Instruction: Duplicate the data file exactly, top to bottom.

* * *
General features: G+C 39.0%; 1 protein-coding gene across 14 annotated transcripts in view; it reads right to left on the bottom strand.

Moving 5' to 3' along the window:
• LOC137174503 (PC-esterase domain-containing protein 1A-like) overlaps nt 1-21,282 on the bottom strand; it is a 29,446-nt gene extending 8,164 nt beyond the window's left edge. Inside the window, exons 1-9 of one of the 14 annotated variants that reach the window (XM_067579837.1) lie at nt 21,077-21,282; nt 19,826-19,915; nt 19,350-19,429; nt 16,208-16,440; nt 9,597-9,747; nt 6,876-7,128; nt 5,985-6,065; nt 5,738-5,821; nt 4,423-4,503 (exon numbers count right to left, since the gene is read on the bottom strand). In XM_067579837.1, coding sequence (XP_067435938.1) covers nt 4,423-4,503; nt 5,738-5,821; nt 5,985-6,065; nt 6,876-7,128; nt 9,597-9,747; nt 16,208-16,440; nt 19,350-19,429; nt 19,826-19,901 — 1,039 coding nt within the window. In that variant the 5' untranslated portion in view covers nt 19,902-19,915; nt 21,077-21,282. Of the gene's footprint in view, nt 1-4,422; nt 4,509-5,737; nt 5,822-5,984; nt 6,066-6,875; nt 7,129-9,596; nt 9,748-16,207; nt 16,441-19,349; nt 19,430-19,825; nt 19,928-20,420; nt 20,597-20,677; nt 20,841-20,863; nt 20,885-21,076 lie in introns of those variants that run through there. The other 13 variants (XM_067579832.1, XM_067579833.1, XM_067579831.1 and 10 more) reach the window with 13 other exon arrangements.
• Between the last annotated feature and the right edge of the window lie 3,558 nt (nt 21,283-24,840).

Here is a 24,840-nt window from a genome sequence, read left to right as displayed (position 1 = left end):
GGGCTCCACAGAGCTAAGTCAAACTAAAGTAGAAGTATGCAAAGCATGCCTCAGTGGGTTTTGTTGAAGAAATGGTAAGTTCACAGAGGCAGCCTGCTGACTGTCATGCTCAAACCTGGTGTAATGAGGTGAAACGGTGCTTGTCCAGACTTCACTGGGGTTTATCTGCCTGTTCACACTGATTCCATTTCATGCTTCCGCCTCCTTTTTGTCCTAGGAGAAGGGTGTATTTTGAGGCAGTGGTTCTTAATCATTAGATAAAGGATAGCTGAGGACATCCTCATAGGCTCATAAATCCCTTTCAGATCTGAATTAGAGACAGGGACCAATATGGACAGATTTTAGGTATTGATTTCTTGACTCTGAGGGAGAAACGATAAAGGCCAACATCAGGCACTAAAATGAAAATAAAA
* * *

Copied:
General features: G+C 39.0%; 1 protein-coding gene across 14 annotated transcripts in view; it reads right to left on the bottom strand.

Moving 5' to 3' along the window:
• LOC137174503 (PC-esterase domain-containing protein 1A-like) overlaps nt 1-21,282 on the bottom strand; it is a 29,446-nt gene extending 8,164 nt beyond the window's left edge. Inside the window, exons 1-9 of one of the 14 annotated variants that reach the window (XM_067579837.1) lie at nt 21,077-21,282; nt 19,826-19,915; nt 19,350-19,429; nt 16,208-16,440; nt 9,597-9,747; nt 6,876-7,128; nt 5,985-6,065; nt 5,738-5,821; nt 4,423-4,503 (exon numbers count right to left, since the gene is read on the bottom strand). In XM_067579837.1, coding sequence (XP_067435938.1) covers nt 4,423-4,503; nt 5,738-5,821; nt 5,985-6,065; nt 6,876-7,128; nt 9,597-9,747; nt 16,208-16,440; nt 19,350-19,429; nt 19,826-19,901 — 1,039 coding nt within the window. In that variant the 5' untranslated portion in view covers nt 19,902-19,915; nt 21,077-21,282. Of the gene's footprint in view, nt 1-4,422; nt 4,509-5,737; nt 5,822-5,984; nt 6,066-6,875; nt 7,129-9,596; nt 9,748-16,207; nt 16,441-19,349; nt 19,430-19,825; nt 19,928-20,420; nt 20,597-20,677; nt 20,841-20,863; nt 20,885-21,076 lie in introns of those variants that run through there. The other 13 variants (XM_067579832.1, XM_067579833.1, XM_067579831.1 and 10 more) reach the window with 13 other exon arrangements.
• Between the last annotated feature and the right edge of the window lie 3,558 nt (nt 21,283-24,840).

Here is a 24,840-nt window from a genome sequence, read left to right as displayed (position 1 = left end):
GGGCTCCACAGAGCTAAGTCAAACTAAAGTAGAAGTATGCAAAGCATGCCTCAGTGGGTTTTGTTGAAGAAATGGTAAGTTCACAGAGGCAGCCTGCTGACTGTCATGCTCAAACCTGGTGTAATGAGGTGAAACGGTGCTTGTCCAGACTTCACTGGGGTTTATCTGCCTGTTCACACTGATTCCATTTCATGCTTCCGCCTCCTTTTTGTCCTAGGAGAAGGGTGTATTTTGAGGCAGTGGTTCTTAATCATTAGATAAAGGATAGCTGAGGACATCCTCATAGGCTCATAAATCCCTTTCAGATCTGAATTAGAGACAGGGACCAATATGGACAGATTTTAGGTATTGATTTCTTGACTCTGAGGGAGAAACGATAAAGGCCAACATCAGGCACTAAAATGAAAATAAAA